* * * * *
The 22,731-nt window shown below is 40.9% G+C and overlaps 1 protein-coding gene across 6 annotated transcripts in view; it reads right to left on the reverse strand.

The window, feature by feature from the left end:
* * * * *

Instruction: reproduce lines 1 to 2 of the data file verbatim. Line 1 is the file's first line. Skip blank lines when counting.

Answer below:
The 22,731-nt window shown below is 40.9% G+C and overlaps 1 protein-coding gene across 6 annotated transcripts in view; it reads right to left on the reverse strand.

The window, feature by feature from the left end: